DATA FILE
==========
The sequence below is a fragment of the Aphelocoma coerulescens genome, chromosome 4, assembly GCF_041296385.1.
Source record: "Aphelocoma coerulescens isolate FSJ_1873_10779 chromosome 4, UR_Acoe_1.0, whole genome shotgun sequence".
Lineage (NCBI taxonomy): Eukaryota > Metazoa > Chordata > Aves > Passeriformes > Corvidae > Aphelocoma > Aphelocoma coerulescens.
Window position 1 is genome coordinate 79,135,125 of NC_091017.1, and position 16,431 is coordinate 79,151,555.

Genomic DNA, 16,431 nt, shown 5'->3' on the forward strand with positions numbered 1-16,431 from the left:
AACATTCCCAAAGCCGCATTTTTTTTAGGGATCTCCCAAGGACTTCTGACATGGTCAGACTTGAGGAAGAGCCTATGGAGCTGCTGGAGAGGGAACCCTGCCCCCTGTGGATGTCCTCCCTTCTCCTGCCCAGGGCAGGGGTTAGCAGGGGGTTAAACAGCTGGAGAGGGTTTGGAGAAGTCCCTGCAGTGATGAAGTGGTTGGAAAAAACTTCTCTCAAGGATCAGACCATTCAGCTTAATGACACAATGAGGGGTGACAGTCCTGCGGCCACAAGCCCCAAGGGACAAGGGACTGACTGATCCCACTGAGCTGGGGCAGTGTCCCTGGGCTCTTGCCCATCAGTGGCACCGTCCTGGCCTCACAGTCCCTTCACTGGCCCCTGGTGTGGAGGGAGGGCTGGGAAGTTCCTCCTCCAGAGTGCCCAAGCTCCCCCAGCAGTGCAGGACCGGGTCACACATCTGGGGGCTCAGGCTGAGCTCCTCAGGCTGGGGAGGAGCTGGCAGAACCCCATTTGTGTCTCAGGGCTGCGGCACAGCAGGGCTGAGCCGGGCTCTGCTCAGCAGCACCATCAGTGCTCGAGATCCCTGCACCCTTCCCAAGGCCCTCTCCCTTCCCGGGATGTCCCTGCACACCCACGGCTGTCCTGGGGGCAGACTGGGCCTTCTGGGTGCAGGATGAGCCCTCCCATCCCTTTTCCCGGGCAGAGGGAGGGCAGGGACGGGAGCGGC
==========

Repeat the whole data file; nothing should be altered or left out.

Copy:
The sequence below is a fragment of the Aphelocoma coerulescens genome, chromosome 4, assembly GCF_041296385.1.
Source record: "Aphelocoma coerulescens isolate FSJ_1873_10779 chromosome 4, UR_Acoe_1.0, whole genome shotgun sequence".
Lineage (NCBI taxonomy): Eukaryota > Metazoa > Chordata > Aves > Passeriformes > Corvidae > Aphelocoma > Aphelocoma coerulescens.
Window position 1 is genome coordinate 79,135,125 of NC_091017.1, and position 16,431 is coordinate 79,151,555.

Genomic DNA, 16,431 nt, shown 5'->3' on the forward strand with positions numbered 1-16,431 from the left:
AACATTCCCAAAGCCGCATTTTTTTTAGGGATCTCCCAAGGACTTCTGACATGGTCAGACTTGAGGAAGAGCCTATGGAGCTGCTGGAGAGGGAACCCTGCCCCCTGTGGATGTCCTCCCTTCTCCTGCCCAGGGCAGGGGTTAGCAGGGGGTTAAACAGCTGGAGAGGGTTTGGAGAAGTCCCTGCAGTGATGAAGTGGTTGGAAAAAACTTCTCTCAAGGATCAGACCATTCAGCTTAATGACACAATGAGGGGTGACAGTCCTGCGGCCACAAGCCCCAAGGGACAAGGGACTGACTGATCCCACTGAGCTGGGGCAGTGTCCCTGGGCTCTTGCCCATCAGTGGCACCGTCCTGGCCTCACAGTCCCTTCACTGGCCCCTGGTGTGGAGGGAGGGCTGGGAAGTTCCTCCTCCAGAGTGCCCAAGCTCCCCCAGCAGTGCAGGACCGGGTCACACATCTGGGGGCTCAGGCTGAGCTCCTCAGGCTGGGGAGGAGCTGGCAGAACCCCATTTGTGTCTCAGGGCTGCGGCACAGCAGGGCTGAGCCGGGCTCTGCTCAGCAGCACCATCAGTGCTCGAGATCCCTGCACCCTTCCCAAGGCCCTCTCCCTTCCCGGGATGTCCCTGCACACCCACGGCTGTCCTGGGGGCAGACTGGGCCTTCTGGGTGCAGGATGAGCCCTCCCATCCCTTTTCCCGGGCAGAGGGAGGGCAGGGACGGGAGCGGC